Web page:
# What is modular arithmetic?

## An Introduction to Modular Math

When we divide two integers we will have an equation that looks like the following:

is the dividend

is the divisor

is the quotient

is the remainder

is the divisor

is the quotient

is the remainder

Sometimes, we are only interested in what the

For these cases there is an operator called the modulo operator (abbreviated as mod).

**remainder**is when we divide by .For these cases there is an operator called the modulo operator (abbreviated as mod).

Using the same , , , and as above, we would have:

We would say this as

*modulo**is equal to*. Where is referred to as the**modulus**.For example:

## Visualize modulus with clocks

Observe what happens when we increment numbers by one and then divide them by 3.

The remainders start at 0 and increases by 1 each time, until the number reaches one less than the number we are dividing by. After that, the sequence

**repeats**.By noticing this, we can visualize the modulo operator by using circles.

We write 0 at the top of a circle and continuing clockwise writing integers 1, 2, ... up to one less than the modulus.

For example, a clock with the 12 replaced by a 0 would be the circle for a modulus of 12.

To find the result of we can follow these steps:

- Construct this clock for size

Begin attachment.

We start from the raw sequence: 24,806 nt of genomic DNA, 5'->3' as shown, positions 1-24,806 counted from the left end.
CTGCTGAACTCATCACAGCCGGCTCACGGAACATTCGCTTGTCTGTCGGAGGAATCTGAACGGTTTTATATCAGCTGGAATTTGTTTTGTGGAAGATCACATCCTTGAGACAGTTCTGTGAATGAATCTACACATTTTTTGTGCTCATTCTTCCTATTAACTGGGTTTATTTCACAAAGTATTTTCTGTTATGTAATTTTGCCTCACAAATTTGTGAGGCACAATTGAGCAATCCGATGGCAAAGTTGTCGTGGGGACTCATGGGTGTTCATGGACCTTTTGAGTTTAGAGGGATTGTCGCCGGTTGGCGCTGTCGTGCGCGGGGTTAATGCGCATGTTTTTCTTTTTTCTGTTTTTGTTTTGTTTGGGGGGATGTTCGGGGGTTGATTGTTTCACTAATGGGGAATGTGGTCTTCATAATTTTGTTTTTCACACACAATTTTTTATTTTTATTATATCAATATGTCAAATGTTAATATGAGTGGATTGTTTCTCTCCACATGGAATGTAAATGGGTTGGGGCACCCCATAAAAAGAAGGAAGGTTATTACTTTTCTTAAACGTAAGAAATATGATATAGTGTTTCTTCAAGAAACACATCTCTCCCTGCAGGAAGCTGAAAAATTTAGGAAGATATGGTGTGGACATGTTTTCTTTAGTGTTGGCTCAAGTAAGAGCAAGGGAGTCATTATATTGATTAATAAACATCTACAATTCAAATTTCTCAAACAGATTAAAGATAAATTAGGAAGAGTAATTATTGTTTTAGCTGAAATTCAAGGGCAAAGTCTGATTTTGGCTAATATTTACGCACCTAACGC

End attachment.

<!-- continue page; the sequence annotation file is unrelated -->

- Start at 0 and move around the clock steps
- Wherever we land is our solution.

(If the number is positive we step clockwise, if it's

**negative**we step**counter-clockwise**.)## Examples

With a modulus of 4 we make a clock with numbers 0, 1, 2, 3.

We start at 0 and go through 8 numbers in a clockwise sequence 1, 2, 3, 0, 1, 2, 3, 0.

We start at 0 and go through 8 numbers in a clockwise sequence 1, 2, 3, 0, 1, 2, 3, 0.

We ended up at

**0**so .With a modulus of 2 we make a clock with numbers 0, 1.

We start at 0 and go through 7 numbers in a clockwise sequence 1, 0, 1, 0, 1, 0, 1.

We start at 0 and go through 7 numbers in a clockwise sequence 1, 0, 1, 0, 1, 0, 1.

We ended up at

**1**so .With a modulus of 3 we make a clock with numbers 0, 1, 2.

We start at 0 and go through 5 numbers in

We start at 0 and go through 5 numbers in

**counter-clockwise**sequence (5 is**negative**) 2, 1, 0, 2, 1.We ended up at

**1**so .## Conclusion

If we have and we increase by a

**multiple of**, we will end up in the same spot, i.e.forany integer.

For example:

## Notes to the Reader

### mod in programming languages and calculators

Many programming languages, and calculators, have a mod operator, typically represented with the % symbol. If you calculate the result of a negative number, some languages will give you a negative result.

e.g.

e.g.

`-5 % 3 = -2.`

### Congruence Modulo

You may see an expression like:

$A \equiv B\ (\text{mod } C)$

This says that is

**congruent**to modulo . It is similar to the expressions we used here, but not quite the same.In the next article we will explain what it means and how it is related to the expressions above.